Look to Spain to See Amazon's U.S. Grocery Plans
SEATTLE — With Amazon's acquisition of Whole Foods Market complete, industry watchers should turn their eyes overseas to get a sneak peek at what the ecommerce giant may have planned for the U.S. grocery channel.
In late September, Amazon made its first deal for Prime Now to deliver fresh food from a traditional neighborhood market in Spain. The alliance with dozens of small vendors in Madrid has drawn visits from top Amazon executives, and traditional neighborhood market managers from major cities including London, Paris, and Berlin.
Prime Now is already available in 30 U.S. cities, working with local grocers to quickly deliver fresh meat, seafood and produce, Ana Rigby, a spokeswoman at Amazon's headquarters in Seattle, said in an email to Progressive Grocer, a Convenience Store News sister publication.
By entering Spain, Rigby added, "Globally we offer local stores the opportunity to leverage our expertise with last-mile delivery to provide a new convenience to their customers."
But many sense that Amazon also sees Spain as a testing ground for its future grocery plans in the United States. In part, it's an effort by Amazon and the Madrid market itself to perfect the delivery of fresh fish, meat, fruit and vegetables to consumers at nearly breakneck speed, they said.
"The success of the project is that we are the first (traditional) market in the world that can send fresh products to clients in one or two hours," said Guillermo del Campo, a lawyer and longtime manager of Mercado de la Paz in Madrid.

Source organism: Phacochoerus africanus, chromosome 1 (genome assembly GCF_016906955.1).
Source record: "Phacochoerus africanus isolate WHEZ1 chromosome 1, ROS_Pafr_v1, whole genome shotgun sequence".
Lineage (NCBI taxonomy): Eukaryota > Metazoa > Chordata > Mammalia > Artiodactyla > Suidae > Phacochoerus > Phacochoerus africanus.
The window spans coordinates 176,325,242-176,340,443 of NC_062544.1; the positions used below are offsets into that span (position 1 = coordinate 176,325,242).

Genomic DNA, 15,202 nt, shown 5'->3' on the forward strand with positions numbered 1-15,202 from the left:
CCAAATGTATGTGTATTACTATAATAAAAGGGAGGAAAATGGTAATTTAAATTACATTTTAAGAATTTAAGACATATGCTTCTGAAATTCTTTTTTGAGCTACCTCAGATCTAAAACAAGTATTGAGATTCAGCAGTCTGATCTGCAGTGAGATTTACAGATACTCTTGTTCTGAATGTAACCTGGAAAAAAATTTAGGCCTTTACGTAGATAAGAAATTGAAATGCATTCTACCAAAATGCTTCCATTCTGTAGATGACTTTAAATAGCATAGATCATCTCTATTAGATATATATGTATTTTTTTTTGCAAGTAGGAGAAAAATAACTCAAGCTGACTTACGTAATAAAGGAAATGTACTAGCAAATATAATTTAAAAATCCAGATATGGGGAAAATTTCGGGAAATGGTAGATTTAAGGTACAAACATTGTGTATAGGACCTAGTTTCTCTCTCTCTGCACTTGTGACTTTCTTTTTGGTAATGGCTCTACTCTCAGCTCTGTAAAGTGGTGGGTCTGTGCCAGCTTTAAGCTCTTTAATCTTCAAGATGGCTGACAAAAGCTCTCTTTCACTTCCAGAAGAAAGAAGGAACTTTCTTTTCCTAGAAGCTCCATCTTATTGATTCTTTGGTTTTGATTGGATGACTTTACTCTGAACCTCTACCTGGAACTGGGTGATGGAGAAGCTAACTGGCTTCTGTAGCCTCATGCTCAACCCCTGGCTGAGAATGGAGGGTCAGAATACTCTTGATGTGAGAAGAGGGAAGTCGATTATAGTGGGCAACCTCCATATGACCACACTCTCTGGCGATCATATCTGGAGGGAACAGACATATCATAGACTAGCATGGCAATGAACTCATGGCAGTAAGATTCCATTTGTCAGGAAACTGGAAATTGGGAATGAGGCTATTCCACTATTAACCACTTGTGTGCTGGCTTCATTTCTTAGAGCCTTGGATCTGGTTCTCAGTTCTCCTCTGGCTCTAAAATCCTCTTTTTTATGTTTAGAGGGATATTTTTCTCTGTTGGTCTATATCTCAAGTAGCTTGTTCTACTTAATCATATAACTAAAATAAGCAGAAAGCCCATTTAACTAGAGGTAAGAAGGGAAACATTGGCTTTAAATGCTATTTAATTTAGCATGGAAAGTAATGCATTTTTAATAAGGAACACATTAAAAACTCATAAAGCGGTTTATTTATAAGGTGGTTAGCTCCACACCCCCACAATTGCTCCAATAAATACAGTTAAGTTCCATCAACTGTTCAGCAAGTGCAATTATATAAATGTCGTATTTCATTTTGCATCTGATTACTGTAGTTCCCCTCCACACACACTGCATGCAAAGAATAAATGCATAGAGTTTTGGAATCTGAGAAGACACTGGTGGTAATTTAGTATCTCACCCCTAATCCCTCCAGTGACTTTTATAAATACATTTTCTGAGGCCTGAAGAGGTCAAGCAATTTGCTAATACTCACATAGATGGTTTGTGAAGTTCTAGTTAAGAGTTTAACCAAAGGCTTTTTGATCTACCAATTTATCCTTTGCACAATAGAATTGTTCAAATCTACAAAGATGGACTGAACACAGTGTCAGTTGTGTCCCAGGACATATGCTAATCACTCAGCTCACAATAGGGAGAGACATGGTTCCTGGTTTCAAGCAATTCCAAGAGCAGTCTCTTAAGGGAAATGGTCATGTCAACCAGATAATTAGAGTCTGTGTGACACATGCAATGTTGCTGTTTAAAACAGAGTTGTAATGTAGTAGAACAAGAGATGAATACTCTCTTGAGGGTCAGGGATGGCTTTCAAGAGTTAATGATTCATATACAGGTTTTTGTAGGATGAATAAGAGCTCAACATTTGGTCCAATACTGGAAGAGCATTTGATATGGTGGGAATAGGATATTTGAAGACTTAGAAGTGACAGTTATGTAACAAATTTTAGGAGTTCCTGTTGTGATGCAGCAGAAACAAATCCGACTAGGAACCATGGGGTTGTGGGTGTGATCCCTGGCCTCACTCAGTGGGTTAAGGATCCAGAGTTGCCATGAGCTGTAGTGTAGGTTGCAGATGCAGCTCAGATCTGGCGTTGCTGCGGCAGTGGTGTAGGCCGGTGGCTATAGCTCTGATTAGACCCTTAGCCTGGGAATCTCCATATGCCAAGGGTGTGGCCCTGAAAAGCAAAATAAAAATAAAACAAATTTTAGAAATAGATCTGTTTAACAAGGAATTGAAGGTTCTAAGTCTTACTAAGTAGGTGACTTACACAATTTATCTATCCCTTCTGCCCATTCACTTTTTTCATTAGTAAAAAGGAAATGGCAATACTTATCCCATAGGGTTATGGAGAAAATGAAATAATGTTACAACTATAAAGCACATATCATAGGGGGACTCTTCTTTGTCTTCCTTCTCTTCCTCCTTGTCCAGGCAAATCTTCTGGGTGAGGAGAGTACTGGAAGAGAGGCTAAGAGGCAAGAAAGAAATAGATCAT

According to grocery analyst Bill Bishop, other Amazon goals also are in play.
"It's all geared to help them reach ultimately a critical mass of penetration into households that will support their more routine direct delivery to those households. If you're delivering to most houses, the delivery function becomes very efficient," said Bishop, a co-founder of the Barrington, Ill.-based Brick Meets Click consultancy.
When entering Spain's grocery sector, Amazon also made a deal with the large supermarket chain DIA, which had revenues of $11.6 billion in 2016 from 7,300 stores in Spain and four other nations.
The alliance focused on DIA's newer stores branded as La Plaza de Dia, which aim to replicate the old idea of shopping for your groceries on the town square.
Bishop said it seems Amazon in Madrid "has intentionally put together several levels of food quality, combined them, bundled them, so that the consumer has a choice in interacting with them."
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